A Monologue at Federation’s GA

Israeli Prime Minister Benjamin Netanyahu addresses the General Assembly of the Jewish Federations of North America in Washington,
November 9, 2009. (NICHOLAS KAMM/AFP/Getty Images)

On Monday, the General Assembly will convene.

This isn’t the General Assembly of the United Nations, which already met in New York last month, but rather the General Assembly of the Jewish Federations of North America, which will start a multi-day gathering in Tel Aviv.

For some, the very choice of locale is in itself insulting. Coming months after President Trump moved the U.S. embassy to Yerushalayim, the decision to host the gathering in Tel Aviv was seen in some quarters as sending the wrong message. Yet, in fairness to the organizers, even a cursory look at the program reveals why the liberal bastion of Tel Aviv is a far more appropriate venue than Yerushalayim.

“We share a heritage. And a future. But that doesn’t mean we’re alike,” their program declares.

It goes on to cite a short list of statistics, underscoring differences in the viewpoints of Israeli and American Jews.

Among them:

Only 8% of Israeli Jews describe themselves as liberal; 50% of American Jews do.

Only 49% of Israeli Jews think non-Orthodox clergymen should officiate at Jewish ceremonies in Israel, but 80% of American Jews do.

Only 43% of Israeli Jews think that Israel and an independent Palestinian state can coexist, but 61% of American Jews do.

“This Is Why We Need to Talk,” the General Assembly organizers declare, adding that in attendance will supposedly be “top leaders from a cross-section of Israeli and North American societies …Leaders who are committed to tackling the challenges of the Israel-Diaspora relationship. Together.”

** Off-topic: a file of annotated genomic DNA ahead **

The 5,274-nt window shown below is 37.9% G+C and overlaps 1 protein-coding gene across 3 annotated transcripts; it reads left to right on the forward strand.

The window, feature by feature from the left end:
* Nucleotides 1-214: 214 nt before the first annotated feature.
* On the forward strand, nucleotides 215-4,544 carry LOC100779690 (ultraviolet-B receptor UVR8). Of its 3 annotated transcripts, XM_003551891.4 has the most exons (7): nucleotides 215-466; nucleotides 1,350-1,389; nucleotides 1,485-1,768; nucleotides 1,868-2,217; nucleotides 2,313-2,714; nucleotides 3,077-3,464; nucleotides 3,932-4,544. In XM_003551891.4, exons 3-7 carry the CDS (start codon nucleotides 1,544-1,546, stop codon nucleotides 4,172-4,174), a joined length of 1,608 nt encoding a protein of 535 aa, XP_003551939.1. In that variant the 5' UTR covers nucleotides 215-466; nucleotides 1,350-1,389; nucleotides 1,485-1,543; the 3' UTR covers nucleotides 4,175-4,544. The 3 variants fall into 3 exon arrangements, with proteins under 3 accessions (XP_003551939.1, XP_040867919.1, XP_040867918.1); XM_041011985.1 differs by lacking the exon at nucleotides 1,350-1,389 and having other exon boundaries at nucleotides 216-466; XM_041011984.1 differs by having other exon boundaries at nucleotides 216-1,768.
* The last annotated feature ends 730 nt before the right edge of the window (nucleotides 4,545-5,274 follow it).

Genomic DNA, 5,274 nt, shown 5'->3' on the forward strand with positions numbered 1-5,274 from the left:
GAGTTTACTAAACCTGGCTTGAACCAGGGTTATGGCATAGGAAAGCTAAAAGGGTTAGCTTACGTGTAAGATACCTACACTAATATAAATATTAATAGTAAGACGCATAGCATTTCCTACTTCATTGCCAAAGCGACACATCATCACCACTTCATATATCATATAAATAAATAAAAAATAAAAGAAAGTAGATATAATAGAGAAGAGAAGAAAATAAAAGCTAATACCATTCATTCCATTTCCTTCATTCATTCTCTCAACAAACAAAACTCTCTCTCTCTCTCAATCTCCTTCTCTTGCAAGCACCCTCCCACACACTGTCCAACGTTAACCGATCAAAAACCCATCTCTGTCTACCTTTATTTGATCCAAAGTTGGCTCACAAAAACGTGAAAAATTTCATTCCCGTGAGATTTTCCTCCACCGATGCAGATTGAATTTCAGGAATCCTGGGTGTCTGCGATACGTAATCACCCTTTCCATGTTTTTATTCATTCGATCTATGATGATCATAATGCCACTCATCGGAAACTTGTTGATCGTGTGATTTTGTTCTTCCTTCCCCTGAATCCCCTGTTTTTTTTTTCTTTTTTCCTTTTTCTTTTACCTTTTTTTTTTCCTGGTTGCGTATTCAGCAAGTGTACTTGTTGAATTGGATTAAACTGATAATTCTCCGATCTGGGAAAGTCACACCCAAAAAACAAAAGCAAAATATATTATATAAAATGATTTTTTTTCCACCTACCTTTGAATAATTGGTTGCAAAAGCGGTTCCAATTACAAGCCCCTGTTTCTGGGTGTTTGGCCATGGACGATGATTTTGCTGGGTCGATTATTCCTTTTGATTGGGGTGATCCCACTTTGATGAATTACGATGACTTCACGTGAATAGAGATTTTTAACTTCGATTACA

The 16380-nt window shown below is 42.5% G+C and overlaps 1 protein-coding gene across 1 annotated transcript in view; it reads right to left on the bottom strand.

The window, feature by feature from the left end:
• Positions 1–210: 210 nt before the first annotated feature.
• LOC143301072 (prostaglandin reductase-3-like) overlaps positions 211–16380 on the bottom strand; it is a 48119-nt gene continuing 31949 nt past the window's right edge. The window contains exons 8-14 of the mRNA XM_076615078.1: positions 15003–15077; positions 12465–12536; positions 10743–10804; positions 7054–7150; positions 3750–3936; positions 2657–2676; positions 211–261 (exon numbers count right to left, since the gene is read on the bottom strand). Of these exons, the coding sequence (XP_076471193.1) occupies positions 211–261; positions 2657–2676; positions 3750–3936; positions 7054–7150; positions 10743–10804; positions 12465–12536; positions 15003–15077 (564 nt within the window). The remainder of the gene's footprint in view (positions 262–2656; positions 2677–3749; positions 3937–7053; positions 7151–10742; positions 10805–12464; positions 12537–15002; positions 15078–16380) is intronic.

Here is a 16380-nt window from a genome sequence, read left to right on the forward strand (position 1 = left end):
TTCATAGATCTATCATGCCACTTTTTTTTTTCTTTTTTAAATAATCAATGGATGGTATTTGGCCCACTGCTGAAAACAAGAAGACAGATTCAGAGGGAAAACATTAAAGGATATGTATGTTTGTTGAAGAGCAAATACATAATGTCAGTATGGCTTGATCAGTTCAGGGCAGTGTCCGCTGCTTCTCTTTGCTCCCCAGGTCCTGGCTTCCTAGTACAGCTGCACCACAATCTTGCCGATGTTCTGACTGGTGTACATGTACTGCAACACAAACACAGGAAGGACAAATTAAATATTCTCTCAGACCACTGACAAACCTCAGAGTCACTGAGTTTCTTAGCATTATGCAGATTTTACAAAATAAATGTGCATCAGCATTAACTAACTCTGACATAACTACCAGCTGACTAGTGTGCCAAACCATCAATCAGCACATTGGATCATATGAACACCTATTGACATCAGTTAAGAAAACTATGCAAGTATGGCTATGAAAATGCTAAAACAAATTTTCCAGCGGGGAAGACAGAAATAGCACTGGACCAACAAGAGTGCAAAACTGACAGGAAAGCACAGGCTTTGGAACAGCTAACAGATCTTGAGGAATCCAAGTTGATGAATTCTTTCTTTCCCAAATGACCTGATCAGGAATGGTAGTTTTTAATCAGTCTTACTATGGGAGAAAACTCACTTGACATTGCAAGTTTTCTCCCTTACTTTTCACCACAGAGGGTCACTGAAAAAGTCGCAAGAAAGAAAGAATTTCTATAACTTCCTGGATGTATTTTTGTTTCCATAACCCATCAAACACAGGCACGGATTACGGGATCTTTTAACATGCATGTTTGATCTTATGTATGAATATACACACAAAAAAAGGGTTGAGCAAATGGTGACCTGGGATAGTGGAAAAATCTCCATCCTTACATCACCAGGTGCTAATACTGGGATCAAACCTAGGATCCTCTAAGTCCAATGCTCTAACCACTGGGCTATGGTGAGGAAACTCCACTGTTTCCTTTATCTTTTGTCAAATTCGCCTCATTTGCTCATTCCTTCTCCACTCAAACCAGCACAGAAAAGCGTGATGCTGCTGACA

Monday will begin — ironically enough — with an option of attending a morning service at a local Orthodox synagogue.

“Reciting Shacharit is a beautifully peaceful way to usher in the day,” the organizers assure the would-be attendees. By the time the afternoon will arrive however, participants will get to choose between a traditional Minchah, and, l’havdil, an egalitarian prayer ceremony.

The first day is dedicated to “joining the memories of the past with the joyful hope of the next generation,” and “experts from both sides of the ocean join us to explore the challenges of divergent political viewpoints and cultural and religious expressions.”

An afternoon session will be devoted to “Market Forces: The Business of Religious Pluralism.” There attendees will get to hear howPrivate companies, grassroots activists and even some local municipalities are at the vanguard of providing alternative avenues for everything from Shabbat transportation to kashrut (kosher supervision) to marriage.” Those present will be able to “survey the programs and explore how Federations’ iRep is helping to seed these initiatives.” In other words, they will get to learn how Federation funds are being spent to promote chillul Shabbos and destroy the sanctity of kashrus and marriage in Eretz Yisrael.